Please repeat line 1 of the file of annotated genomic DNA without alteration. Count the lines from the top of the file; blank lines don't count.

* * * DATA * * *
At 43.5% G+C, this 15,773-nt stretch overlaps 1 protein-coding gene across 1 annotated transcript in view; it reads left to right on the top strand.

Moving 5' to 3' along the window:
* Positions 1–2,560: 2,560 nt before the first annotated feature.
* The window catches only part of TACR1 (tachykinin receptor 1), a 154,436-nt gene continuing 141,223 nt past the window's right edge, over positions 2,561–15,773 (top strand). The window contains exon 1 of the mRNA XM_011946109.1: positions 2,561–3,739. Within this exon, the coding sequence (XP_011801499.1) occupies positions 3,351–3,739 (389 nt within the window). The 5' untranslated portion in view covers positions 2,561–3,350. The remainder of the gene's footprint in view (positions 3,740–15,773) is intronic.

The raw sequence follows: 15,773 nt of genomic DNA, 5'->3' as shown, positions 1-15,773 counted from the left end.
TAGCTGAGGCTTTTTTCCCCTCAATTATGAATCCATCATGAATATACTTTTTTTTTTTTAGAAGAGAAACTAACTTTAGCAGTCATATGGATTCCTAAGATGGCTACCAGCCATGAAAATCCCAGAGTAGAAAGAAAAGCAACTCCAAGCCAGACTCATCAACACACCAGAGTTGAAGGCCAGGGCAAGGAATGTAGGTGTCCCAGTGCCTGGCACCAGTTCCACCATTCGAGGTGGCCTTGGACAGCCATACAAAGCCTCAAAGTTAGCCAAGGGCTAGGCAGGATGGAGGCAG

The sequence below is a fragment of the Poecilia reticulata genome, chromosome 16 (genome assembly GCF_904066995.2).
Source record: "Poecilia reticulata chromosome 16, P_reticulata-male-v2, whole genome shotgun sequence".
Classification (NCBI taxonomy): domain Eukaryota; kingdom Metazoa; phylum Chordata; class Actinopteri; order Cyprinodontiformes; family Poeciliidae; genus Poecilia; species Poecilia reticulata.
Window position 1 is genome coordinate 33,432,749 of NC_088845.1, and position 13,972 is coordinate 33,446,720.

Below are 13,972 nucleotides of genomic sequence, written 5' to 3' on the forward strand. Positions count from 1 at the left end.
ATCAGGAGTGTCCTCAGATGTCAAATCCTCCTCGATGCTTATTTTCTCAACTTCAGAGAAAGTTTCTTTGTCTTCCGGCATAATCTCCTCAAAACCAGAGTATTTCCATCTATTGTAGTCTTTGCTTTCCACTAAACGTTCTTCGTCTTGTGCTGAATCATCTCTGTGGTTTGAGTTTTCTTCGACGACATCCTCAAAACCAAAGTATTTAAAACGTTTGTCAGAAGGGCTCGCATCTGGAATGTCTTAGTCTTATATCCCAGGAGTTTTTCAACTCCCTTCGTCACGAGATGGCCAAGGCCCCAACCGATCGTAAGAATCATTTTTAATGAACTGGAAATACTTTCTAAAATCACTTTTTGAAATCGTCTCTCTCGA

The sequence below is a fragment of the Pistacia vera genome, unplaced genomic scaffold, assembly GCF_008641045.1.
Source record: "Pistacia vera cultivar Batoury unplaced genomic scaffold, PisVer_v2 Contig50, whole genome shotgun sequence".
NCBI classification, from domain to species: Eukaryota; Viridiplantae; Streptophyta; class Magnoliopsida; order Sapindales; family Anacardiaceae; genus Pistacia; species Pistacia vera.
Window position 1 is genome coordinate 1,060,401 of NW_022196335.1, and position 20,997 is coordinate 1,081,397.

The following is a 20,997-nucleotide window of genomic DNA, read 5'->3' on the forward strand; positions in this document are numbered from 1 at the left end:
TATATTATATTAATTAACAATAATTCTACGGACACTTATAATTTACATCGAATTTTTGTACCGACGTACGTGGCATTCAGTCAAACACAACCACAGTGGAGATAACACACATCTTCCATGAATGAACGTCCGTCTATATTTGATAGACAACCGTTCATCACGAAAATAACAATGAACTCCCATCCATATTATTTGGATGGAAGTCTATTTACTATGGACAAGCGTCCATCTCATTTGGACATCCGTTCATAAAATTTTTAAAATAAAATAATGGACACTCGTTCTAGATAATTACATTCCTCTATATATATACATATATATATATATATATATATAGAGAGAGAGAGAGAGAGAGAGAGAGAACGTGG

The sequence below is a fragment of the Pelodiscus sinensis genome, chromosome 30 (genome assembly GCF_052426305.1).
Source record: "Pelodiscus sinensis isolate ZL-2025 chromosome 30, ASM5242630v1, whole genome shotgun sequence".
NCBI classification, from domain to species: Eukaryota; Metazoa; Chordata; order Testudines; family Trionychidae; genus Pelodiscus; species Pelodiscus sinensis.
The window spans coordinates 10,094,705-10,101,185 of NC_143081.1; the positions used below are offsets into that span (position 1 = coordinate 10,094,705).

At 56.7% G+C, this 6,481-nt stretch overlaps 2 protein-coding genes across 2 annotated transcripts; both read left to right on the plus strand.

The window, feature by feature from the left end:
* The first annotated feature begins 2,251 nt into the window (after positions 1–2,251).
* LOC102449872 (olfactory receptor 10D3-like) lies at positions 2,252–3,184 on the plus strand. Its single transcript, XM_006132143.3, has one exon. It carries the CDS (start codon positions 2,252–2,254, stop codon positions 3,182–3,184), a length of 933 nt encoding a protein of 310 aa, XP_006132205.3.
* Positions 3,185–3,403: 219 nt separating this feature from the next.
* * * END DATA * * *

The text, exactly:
At 43.5% G+C, this 15,773-nt stretch overlaps 1 protein-coding gene across 1 annotated transcript in view; it reads left to right on the top strand.